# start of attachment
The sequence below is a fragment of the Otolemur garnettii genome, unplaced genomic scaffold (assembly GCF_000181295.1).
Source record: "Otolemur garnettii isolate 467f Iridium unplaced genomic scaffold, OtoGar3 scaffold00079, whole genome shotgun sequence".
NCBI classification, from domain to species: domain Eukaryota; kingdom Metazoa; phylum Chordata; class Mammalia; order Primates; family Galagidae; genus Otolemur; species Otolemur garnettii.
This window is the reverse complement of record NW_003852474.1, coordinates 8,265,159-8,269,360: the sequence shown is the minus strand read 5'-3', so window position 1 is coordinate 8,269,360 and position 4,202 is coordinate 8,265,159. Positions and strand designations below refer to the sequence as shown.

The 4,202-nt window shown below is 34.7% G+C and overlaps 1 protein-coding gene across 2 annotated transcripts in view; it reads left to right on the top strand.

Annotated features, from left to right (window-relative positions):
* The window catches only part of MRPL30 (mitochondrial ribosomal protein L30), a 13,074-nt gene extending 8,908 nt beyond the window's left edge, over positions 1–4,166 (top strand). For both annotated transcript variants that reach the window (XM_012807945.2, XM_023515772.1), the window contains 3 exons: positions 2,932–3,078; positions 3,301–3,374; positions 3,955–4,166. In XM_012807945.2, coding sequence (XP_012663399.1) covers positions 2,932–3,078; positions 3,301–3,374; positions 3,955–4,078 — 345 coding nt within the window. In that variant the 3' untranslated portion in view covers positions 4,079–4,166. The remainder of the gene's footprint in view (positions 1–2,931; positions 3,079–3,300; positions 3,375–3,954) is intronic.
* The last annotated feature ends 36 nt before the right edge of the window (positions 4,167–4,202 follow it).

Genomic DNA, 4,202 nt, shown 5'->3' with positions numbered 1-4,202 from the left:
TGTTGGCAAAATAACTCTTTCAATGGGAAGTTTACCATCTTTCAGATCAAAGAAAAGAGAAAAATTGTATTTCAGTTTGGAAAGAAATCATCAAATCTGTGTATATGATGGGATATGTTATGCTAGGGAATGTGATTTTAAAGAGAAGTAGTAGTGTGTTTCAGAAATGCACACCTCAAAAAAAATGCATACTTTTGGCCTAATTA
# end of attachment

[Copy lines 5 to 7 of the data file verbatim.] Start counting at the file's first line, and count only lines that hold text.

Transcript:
The 4,202-nt window shown below is 34.7% G+C and overlaps 1 protein-coding gene across 2 annotated transcripts in view; it reads left to right on the top strand.

Annotated features, from left to right (window-relative positions):
* The window catches only part of MRPL30 (mitochondrial ribosomal protein L30), a 13,074-nt gene extending 8,908 nt beyond the window's left edge, over positions 1–4,166 (top strand). For both annotated transcript variants that reach the window (XM_012807945.2, XM_023515772.1), the window contains 3 exons: positions 2,932–3,078; positions 3,301–3,374; positions 3,955–4,166. In XM_012807945.2, coding sequence (XP_012663399.1) covers positions 2,932–3,078; positions 3,301–3,374; positions 3,955–4,078 — 345 coding nt within the window. In that variant the 3' untranslated portion in view covers positions 4,079–4,166. The remainder of the gene's footprint in view (positions 1–2,931; positions 3,079–3,300; positions 3,375–3,954) is intronic.